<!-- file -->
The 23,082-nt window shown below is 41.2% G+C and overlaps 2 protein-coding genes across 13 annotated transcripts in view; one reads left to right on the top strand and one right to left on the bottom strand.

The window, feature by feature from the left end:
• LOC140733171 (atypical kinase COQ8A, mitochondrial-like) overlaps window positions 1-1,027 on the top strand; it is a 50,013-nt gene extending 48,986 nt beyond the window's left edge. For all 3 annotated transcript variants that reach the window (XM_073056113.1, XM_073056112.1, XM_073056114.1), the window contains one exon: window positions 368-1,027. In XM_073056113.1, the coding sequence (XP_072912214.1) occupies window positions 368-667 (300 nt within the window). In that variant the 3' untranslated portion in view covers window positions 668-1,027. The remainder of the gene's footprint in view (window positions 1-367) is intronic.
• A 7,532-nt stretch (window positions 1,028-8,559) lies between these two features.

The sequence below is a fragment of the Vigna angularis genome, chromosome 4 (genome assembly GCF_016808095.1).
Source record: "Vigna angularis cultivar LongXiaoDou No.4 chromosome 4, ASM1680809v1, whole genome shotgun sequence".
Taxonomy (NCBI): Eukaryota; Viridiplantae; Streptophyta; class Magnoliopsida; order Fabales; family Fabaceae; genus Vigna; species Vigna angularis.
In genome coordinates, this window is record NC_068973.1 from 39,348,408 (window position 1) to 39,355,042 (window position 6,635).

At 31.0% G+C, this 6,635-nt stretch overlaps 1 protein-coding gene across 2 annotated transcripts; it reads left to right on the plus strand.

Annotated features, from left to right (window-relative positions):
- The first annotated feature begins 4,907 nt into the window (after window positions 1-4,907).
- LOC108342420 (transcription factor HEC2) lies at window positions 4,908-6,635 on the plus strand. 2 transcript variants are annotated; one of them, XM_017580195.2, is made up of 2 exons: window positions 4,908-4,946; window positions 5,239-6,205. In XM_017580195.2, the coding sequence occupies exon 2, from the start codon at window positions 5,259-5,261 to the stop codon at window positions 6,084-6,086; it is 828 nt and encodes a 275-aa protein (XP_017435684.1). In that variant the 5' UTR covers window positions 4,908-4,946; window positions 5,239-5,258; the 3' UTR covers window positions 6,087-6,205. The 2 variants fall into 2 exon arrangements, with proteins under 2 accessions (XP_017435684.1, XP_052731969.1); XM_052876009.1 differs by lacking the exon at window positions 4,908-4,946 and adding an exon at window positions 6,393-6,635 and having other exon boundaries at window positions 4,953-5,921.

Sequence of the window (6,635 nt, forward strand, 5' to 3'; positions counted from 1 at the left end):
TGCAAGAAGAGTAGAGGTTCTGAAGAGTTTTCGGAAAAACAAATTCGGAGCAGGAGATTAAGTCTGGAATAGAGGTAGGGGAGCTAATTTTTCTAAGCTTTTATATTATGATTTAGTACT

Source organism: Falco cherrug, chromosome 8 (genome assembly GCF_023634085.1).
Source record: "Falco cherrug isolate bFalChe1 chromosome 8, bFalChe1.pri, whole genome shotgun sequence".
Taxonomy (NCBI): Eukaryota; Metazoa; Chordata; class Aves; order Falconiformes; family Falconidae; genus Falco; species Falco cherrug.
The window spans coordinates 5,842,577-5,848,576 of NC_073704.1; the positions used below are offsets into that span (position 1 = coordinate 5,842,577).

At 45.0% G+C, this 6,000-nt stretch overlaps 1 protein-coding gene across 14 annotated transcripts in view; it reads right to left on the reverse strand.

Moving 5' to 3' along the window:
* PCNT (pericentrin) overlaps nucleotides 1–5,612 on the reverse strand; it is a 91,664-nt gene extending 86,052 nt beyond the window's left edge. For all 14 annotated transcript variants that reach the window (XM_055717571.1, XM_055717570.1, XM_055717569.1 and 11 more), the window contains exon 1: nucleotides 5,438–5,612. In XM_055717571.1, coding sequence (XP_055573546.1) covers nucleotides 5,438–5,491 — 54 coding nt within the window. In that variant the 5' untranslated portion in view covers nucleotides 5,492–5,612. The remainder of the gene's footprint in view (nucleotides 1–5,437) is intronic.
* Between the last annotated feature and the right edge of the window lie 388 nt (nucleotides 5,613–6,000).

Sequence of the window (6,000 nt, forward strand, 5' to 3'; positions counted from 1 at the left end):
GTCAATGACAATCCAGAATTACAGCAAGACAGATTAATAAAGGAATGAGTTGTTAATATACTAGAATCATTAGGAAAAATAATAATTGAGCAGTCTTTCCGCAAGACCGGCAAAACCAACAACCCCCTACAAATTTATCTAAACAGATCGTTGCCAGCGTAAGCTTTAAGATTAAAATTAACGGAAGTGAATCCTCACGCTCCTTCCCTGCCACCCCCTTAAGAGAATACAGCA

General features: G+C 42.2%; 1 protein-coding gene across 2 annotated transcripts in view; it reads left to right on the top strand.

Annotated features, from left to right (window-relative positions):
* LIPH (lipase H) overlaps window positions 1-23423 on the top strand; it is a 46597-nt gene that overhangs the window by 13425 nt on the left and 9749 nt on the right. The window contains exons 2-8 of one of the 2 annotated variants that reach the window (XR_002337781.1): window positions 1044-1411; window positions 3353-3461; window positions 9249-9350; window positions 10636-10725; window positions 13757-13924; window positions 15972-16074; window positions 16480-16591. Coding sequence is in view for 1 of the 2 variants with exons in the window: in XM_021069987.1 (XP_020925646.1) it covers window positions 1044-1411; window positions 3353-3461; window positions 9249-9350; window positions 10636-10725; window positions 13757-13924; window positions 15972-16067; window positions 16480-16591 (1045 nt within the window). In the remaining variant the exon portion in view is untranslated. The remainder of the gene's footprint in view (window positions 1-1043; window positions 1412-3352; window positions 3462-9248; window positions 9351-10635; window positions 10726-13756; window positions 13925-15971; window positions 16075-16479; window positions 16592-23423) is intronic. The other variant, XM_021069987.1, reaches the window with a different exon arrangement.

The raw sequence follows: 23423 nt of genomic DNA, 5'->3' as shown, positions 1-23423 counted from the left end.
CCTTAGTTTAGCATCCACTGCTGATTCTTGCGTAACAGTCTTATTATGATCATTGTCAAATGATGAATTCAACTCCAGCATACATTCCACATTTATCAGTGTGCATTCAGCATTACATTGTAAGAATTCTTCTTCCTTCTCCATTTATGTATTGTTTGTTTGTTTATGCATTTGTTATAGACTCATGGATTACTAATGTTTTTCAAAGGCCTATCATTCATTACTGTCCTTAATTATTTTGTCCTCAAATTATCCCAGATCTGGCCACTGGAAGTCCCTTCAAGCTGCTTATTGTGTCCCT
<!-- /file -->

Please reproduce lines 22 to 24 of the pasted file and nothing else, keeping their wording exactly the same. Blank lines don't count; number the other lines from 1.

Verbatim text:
* Between the last annotated feature and the right edge of the window lie 388 nt (nucleotides 5,613–6,000).

Sequence of the window (6,000 nt, forward strand, 5' to 3'; positions counted from 1 at the left end):
GTCAATGACAATCCAGAATTACAGCAAGACAGATTAATAAAGGAATGAGTTGTTAATATACTAGAATCATTAGGAAAAATAATAATTGAGCAGTCTTTCCGCAAGACCGGCAAAACCAACAACCCCCTACAAATTTATCTAAACAGATCGTTGCCAGCGTAAGCTTTAAGATTAAAATTAACGGAAGTGAATCCTCACGCTCCTTCCCTGCCACCCCCTTAAGAGAATACAGCA